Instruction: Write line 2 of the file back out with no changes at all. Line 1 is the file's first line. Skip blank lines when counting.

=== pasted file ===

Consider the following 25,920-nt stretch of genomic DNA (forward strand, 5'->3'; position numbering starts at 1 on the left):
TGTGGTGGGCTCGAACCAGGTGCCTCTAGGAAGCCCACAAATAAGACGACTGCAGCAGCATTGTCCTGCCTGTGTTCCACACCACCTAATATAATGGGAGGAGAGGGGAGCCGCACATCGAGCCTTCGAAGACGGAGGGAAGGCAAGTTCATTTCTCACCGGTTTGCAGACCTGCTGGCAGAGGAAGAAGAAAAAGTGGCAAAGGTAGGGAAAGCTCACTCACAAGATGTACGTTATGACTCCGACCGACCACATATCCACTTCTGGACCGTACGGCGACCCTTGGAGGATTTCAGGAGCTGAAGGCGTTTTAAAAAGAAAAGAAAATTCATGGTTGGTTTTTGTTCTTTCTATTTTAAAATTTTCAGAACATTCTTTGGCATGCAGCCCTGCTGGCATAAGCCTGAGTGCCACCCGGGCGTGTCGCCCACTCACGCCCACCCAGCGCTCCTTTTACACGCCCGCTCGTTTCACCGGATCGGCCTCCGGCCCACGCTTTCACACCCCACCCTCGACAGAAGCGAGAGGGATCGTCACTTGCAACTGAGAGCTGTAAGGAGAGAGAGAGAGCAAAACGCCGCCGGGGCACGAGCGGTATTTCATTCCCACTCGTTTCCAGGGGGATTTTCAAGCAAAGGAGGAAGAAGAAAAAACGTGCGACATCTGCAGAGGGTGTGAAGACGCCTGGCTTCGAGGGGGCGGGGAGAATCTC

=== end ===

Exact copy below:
TGTGGTGGGCTCGAACCAGGTGCCTCTAGGAAGCCCACAAATAAGACGACTGCAGCAGCATTGTCCTGCCTGTGTTCCACACCACCTAATATAATGGGAGGAGAGGGGAGCCGCACATCGAGCCTTCGAAGACGGAGGGAAGGCAAGTTCATTTCTCACCGGTTTGCAGACCTGCTGGCAGAGGAAGAAGAAAAAGTGGCAAAGGTAGGGAAAGCTCACTCACAAGATGTACGTTATGACTCCGACCGACCACATATCCACTTCTGGACCGTACGGCGACCCTTGGAGGATTTCAGGAGCTGAAGGCGTTTTAAAAAGAAAAGAAAATTCATGGTTGGTTTTTGTTCTTTCTATTTTAAAATTTTCAGAACATTCTTTGGCATGCAGCCCTGCTGGCATAAGCCTGAGTGCCACCCGGGCGTGTCGCCCACTCACGCCCACCCAGCGCTCCTTTTACACGCCCGCTCGTTTCACCGGATCGGCCTCCGGCCCACGCTTTCACACCCCACCCTCGACAGAAGCGAGAGGGATCGTCACTTGCAACTGAGAGCTGTAAGGAGAGAGAGAGAGCAAAACGCCGCCGGGGCACGAGCGGTATTTCATTCCCACTCGTTTCCAGGGGGATTTTCAAGCAAAGGAGGAAGAAGAAAAAACGTGCGACATCTGCAGAGGGTGTGAAGACGCCTGGCTTCGAGGGGGCGGGGAGAATCTC